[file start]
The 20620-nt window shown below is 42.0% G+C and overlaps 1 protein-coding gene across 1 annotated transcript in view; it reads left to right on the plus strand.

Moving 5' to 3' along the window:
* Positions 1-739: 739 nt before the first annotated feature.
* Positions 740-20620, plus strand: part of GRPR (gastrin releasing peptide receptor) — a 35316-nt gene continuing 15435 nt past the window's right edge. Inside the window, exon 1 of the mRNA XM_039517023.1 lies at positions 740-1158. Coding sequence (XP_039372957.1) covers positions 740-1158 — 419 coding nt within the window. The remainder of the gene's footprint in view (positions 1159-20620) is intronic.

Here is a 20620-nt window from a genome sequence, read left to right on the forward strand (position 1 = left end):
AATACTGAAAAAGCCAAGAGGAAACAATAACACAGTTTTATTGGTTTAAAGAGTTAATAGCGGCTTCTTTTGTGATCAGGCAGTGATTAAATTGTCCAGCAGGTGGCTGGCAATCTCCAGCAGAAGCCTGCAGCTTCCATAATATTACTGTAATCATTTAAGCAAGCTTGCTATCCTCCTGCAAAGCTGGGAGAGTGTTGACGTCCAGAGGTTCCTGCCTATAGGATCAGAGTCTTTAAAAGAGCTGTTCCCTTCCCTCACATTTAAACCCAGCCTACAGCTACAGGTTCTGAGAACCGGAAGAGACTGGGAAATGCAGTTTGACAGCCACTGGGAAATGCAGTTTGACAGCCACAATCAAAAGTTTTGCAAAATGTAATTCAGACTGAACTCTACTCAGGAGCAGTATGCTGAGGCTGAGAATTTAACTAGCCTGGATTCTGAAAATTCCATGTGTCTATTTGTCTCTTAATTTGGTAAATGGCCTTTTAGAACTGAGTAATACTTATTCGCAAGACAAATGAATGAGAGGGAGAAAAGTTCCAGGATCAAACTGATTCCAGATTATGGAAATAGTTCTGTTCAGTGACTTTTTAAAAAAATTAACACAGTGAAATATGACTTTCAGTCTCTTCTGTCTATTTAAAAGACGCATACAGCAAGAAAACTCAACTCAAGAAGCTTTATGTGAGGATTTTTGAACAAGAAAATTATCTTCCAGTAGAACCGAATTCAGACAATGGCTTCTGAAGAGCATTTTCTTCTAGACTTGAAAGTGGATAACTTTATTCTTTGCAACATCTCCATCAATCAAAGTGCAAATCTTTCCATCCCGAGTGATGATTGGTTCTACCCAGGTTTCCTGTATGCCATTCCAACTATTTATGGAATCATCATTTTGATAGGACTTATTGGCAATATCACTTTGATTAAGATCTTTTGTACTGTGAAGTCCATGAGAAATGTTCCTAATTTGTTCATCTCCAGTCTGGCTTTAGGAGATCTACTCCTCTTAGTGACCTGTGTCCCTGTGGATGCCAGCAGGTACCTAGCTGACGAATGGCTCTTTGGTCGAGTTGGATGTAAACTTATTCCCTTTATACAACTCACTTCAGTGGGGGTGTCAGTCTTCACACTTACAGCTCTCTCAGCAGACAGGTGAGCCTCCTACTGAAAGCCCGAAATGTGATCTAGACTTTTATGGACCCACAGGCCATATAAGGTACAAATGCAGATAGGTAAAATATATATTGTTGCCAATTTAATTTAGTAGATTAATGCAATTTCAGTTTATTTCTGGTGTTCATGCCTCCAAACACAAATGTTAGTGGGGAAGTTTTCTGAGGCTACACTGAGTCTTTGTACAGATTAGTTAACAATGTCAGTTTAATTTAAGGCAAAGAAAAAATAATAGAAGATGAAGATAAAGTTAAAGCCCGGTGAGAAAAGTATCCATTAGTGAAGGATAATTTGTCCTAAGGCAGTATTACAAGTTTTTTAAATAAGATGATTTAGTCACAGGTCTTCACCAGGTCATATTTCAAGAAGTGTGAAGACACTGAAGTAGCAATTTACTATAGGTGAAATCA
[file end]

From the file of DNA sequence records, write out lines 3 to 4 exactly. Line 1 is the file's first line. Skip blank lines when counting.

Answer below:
* Positions 1-739: 739 nt before the first annotated feature.
* Positions 740-20620, plus strand: part of GRPR (gastrin releasing peptide receptor) — a 35316-nt gene continuing 15435 nt past the window's right edge. Inside the window, exon 1 of the mRNA XM_039517023.1 lies at positions 740-1158. Coding sequence (XP_039372957.1) covers positions 740-1158 — 419 coding nt within the window. The remainder of the gene's footprint in view (positions 1159-20620) is intronic.